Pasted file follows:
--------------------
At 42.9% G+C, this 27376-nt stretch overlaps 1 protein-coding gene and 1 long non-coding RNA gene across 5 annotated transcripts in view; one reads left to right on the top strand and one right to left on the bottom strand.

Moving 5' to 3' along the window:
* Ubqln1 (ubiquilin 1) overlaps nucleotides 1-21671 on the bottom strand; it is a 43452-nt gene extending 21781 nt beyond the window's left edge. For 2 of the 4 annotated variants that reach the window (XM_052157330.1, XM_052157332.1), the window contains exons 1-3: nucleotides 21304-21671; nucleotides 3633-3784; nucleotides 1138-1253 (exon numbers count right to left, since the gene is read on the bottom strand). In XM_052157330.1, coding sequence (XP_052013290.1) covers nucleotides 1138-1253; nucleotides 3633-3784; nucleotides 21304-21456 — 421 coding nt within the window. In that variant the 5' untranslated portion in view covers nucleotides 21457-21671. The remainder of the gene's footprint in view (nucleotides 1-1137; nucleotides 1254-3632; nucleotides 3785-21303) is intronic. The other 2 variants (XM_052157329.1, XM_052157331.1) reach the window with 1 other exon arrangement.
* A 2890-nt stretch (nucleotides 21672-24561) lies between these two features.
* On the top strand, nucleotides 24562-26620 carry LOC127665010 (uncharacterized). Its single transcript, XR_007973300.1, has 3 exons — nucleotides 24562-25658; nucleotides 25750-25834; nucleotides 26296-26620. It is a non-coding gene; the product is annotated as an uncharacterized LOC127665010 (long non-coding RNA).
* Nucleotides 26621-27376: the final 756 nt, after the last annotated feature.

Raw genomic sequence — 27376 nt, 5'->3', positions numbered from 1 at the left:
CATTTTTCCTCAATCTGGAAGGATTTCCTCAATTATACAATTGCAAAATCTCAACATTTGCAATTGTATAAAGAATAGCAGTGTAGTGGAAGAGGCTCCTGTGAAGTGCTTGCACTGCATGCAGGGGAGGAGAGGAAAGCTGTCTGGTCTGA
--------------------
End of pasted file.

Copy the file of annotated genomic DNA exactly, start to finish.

At 42.9% G+C, this 27376-nt stretch overlaps 1 protein-coding gene and 1 long non-coding RNA gene across 5 annotated transcripts in view; one reads left to right on the top strand and one right to left on the bottom strand.

Moving 5' to 3' along the window:
* Ubqln1 (ubiquilin 1) overlaps nucleotides 1-21671 on the bottom strand; it is a 43452-nt gene extending 21781 nt beyond the window's left edge. For 2 of the 4 annotated variants that reach the window (XM_052157330.1, XM_052157332.1), the window contains exons 1-3: nucleotides 21304-21671; nucleotides 3633-3784; nucleotides 1138-1253 (exon numbers count right to left, since the gene is read on the bottom strand). In XM_052157330.1, coding sequence (XP_052013290.1) covers nucleotides 1138-1253; nucleotides 3633-3784; nucleotides 21304-21456 — 421 coding nt within the window. In that variant the 5' untranslated portion in view covers nucleotides 21457-21671. The remainder of the gene's footprint in view (nucleotides 1-1137; nucleotides 1254-3632; nucleotides 3785-21303) is intronic. The other 2 variants (XM_052157329.1, XM_052157331.1) reach the window with 1 other exon arrangement.
* A 2890-nt stretch (nucleotides 21672-24561) lies between these two features.
* On the top strand, nucleotides 24562-26620 carry LOC127665010 (uncharacterized). Its single transcript, XR_007973300.1, has 3 exons — nucleotides 24562-25658; nucleotides 25750-25834; nucleotides 26296-26620. It is a non-coding gene; the product is annotated as an uncharacterized LOC127665010 (long non-coding RNA).
* Nucleotides 26621-27376: the final 756 nt, after the last annotated feature.

Raw genomic sequence — 27376 nt, 5'->3', positions numbered from 1 at the left:
CATTTTTCCTCAATCTGGAAGGATTTCCTCAATTATACAATTGCAAAATCTCAACATTTGCAATTGTATAAAGAATAGCAGTGTAGTGGAAGAGGCTCCTGTGAAGTGCTTGCACTGCATGCAGGGGAGGAGAGGAAAGCTGTCTGGTCTGA